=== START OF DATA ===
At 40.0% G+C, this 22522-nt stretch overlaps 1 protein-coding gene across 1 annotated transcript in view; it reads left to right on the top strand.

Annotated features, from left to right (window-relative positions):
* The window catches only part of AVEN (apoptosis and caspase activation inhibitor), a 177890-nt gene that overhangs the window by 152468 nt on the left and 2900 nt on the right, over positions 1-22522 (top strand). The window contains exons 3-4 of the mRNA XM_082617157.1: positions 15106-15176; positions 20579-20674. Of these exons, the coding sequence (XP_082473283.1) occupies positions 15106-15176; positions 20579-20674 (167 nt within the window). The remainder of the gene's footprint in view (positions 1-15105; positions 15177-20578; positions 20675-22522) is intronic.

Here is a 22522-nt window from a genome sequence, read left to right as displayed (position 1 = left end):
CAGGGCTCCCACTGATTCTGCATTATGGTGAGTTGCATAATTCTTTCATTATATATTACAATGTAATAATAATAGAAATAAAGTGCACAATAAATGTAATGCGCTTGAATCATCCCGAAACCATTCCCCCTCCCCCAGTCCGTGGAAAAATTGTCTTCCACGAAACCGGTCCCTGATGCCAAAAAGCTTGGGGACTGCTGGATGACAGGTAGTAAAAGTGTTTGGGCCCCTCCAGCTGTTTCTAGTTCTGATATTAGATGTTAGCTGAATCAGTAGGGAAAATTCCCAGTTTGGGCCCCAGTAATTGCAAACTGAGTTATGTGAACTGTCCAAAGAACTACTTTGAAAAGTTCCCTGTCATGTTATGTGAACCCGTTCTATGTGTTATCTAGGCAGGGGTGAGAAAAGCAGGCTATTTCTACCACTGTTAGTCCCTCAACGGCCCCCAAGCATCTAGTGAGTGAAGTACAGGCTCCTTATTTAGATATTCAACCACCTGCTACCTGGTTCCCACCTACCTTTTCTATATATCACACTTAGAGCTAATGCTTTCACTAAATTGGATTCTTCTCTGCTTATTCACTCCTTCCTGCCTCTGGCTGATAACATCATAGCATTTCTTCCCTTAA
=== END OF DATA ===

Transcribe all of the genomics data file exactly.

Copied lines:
At 40.0% G+C, this 22522-nt stretch overlaps 1 protein-coding gene across 1 annotated transcript in view; it reads left to right on the top strand.

Annotated features, from left to right (window-relative positions):
* The window catches only part of AVEN (apoptosis and caspase activation inhibitor), a 177890-nt gene that overhangs the window by 152468 nt on the left and 2900 nt on the right, over positions 1-22522 (top strand). The window contains exons 3-4 of the mRNA XM_082617157.1: positions 15106-15176; positions 20579-20674. Of these exons, the coding sequence (XP_082473283.1) occupies positions 15106-15176; positions 20579-20674 (167 nt within the window). The remainder of the gene's footprint in view (positions 1-15105; positions 15177-20578; positions 20675-22522) is intronic.

Here is a 22522-nt window from a genome sequence, read left to right as displayed (position 1 = left end):
CAGGGCTCCCACTGATTCTGCATTATGGTGAGTTGCATAATTCTTTCATTATATATTACAATGTAATAATAATAGAAATAAAGTGCACAATAAATGTAATGCGCTTGAATCATCCCGAAACCATTCCCCCTCCCCCAGTCCGTGGAAAAATTGTCTTCCACGAAACCGGTCCCTGATGCCAAAAAGCTTGGGGACTGCTGGATGACAGGTAGTAAAAGTGTTTGGGCCCCTCCAGCTGTTTCTAGTTCTGATATTAGATGTTAGCTGAATCAGTAGGGAAAATTCCCAGTTTGGGCCCCAGTAATTGCAAACTGAGTTATGTGAACTGTCCAAAGAACTACTTTGAAAAGTTCCCTGTCATGTTATGTGAACCCGTTCTATGTGTTATCTAGGCAGGGGTGAGAAAAGCAGGCTATTTCTACCACTGTTAGTCCCTCAACGGCCCCCAAGCATCTAGTGAGTGAAGTACAGGCTCCTTATTTAGATATTCAACCACCTGCTACCTGGTTCCCACCTACCTTTTCTATATATCACACTTAGAGCTAATGCTTTCACTAAATTGGATTCTTCTCTGCTTATTCACTCCTTCCTGCCTCTGGCTGATAACATCATAGCATTTCTTCCCTTAA